2013 Tax Advice For The Small Business Owner

business (4)While you may be thinking turkey, and your children or grandchildren may be thinking Santa Claus, many small business owners are thinking about calling their accountant to settle their business finances for the year and see where they stand.  There is possibly nothing more important for a small business owner than to have a knowledgeable accountant that can take care of these important matters for their business. Tax laws and tax breaks for businesses are changing or expiring yearly, talking to your accountant about the changes that will affect you and your business are extremely important, don’t wait till the last minute, and talk to them today.

Follow the links to read more about this topic.

Tax strategies for small-business owners

If you’re running your own business, then finding time to keep up on money-saving tax strategies can be a challenge — one that’s complicated by the fact that tax laws are constantly changing.

Here are three simple tax strategies to keep in mind as Dec. 31 approaches.

1. Run the numbers

The best thing you can do before year-end is get your accounting up-to-date and figure out whether you have a profit or loss, said Eva Rosenberg, an enrolled agent who publishes TaxMama.com and is a contributing writer for MarketWatch.

It’s best to do that now, while you still have time to make adjustments. Otherwise, “there’s no way to plan,” Rosenberg said. “I’ve seen too many people come to me and say, ‘Look, I have a $100,000 loss for the year’” — only to discover that the business owner has failed to correctly account for some item, such as inventory.

Small business advice: Hurry, these four tax breaks expire at the end of the year

Fifty-five federal tax breaks are scheduled to expire at the end of the year. Usually, many of these expiring tax provisions are extended at the last minute, but this year is shaping up to be different.

The pressure for additional revenue, combined with political gridlock, has greatly increased the likelihood that many of the most advantageous provisions will not be extended or will be reduced significantly. This challenges business owners to make difficult decisions before the year ends without knowing what rules will be in effect in 2014.

We’ve sifted through all the expiring tax provisions and narrowed the list down to the four most important expiring breaks that every small business should consider taking advantage of before the end of the year.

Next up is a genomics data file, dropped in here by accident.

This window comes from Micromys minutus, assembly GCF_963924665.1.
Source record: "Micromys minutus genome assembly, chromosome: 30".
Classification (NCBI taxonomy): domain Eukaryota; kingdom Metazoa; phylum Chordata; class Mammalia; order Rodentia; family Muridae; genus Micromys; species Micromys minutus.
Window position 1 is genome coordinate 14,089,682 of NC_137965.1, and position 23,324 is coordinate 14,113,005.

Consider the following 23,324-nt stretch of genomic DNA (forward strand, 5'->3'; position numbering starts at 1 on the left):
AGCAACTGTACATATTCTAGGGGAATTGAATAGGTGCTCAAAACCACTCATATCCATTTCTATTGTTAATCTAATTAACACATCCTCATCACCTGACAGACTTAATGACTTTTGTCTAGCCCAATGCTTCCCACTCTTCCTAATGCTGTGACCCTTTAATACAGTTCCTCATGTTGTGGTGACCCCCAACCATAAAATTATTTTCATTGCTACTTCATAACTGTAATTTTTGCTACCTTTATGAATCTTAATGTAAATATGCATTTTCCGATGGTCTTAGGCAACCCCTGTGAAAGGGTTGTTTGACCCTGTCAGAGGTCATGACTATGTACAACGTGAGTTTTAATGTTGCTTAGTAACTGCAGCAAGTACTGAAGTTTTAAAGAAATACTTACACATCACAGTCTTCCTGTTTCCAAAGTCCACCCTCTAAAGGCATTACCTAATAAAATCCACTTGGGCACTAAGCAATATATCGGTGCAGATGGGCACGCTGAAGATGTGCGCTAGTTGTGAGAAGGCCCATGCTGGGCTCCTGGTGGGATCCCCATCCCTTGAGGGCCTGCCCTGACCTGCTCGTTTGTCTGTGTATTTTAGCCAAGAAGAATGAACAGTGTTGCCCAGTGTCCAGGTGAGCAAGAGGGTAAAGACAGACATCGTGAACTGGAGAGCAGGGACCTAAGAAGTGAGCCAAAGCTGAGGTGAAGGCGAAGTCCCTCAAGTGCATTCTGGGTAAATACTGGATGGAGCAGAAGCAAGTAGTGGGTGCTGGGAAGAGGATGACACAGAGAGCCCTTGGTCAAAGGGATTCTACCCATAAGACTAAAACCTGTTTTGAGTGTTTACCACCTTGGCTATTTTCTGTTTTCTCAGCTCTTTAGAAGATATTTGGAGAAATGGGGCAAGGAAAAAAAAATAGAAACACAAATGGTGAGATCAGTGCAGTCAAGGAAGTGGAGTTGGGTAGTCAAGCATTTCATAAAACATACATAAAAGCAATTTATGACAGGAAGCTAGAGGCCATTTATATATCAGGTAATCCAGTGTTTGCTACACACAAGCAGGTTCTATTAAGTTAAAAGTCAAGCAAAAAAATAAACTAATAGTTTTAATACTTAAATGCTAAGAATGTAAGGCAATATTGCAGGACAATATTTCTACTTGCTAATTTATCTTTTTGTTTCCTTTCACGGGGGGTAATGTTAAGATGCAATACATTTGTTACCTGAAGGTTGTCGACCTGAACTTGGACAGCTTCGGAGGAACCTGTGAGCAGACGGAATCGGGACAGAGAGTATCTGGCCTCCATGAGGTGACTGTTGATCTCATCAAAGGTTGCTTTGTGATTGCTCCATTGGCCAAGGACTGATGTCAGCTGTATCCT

Use Sec. 179 expensing/bonus depreciation opportunities

Current law enables firms to deduct the cost of purchasing assets like equipment, furniture, and computer software now instead of over a set period of years. The 2013 expensing limit is $500,000, and it is scheduled to drop significantly to $25,000 in 2014. The deduction begins to phase out when total qualified purchases for the year exceeds $2 million. If you have equipment needs, consider purchasing them in 2013

5 Social Security tax truths

While you hear a lot about the federal income tax, you don’t hear much about the Social Security tax. That’s odd because it’s just as expensive as the federal income tax for many folks, especially the self-employed. Here are five apparently little-known truths about how the Social Security tax works and how much it can amount to.

1. Social Security tax can be a big number if you’re an employee

As an employee, your wages are hit with the 12.4% Social Security tax up to the annual wage ceiling. Half the Social Security tax bill (equal to 6.2%) is withheld from your paychecks. The other half (also 6.2%) is paid by your employer, so you never actually see that half. Unless you understand how the tax works and closely examine your pay stubs, you may be blissfully unaware of how much the Social Security tax actually costs.

The Social Security tax wage ceiling for 2013 is $113,700, and it rises to $117,000 next year. If your wages meet or exceed the ceiling for 2013, the Social Security tax hit for this year is a whopping $14,099 (12.4% x $113,700 = $14,099). Once again, half of that will come out of your paychecks, and your employer will pay the other half.